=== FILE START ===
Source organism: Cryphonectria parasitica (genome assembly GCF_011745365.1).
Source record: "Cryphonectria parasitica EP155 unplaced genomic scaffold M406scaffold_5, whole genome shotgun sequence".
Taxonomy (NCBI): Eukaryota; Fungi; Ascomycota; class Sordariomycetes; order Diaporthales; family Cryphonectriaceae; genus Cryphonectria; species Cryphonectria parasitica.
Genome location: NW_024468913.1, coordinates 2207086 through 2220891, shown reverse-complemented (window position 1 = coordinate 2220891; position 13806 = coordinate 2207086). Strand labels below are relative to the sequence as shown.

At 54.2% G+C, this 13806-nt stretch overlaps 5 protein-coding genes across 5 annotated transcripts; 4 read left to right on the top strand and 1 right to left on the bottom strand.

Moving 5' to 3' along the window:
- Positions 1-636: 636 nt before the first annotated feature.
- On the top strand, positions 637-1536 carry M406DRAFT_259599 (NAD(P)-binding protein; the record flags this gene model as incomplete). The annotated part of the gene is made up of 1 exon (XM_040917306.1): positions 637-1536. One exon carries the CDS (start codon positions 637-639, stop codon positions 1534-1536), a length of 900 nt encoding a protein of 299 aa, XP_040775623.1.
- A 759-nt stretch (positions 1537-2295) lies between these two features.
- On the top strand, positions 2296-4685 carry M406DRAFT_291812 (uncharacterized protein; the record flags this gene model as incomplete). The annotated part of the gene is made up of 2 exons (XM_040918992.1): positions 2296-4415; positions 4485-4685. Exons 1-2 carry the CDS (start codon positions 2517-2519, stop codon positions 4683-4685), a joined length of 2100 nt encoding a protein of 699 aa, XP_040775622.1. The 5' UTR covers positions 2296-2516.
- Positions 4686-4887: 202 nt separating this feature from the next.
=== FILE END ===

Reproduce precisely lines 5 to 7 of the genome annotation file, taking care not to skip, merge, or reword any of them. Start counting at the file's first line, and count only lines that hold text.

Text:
At 54.2% G+C, this 13806-nt stretch overlaps 5 protein-coding genes across 5 annotated transcripts; 4 read left to right on the top strand and 1 right to left on the bottom strand.

Moving 5' to 3' along the window:
- Positions 1-636: 636 nt before the first annotated feature.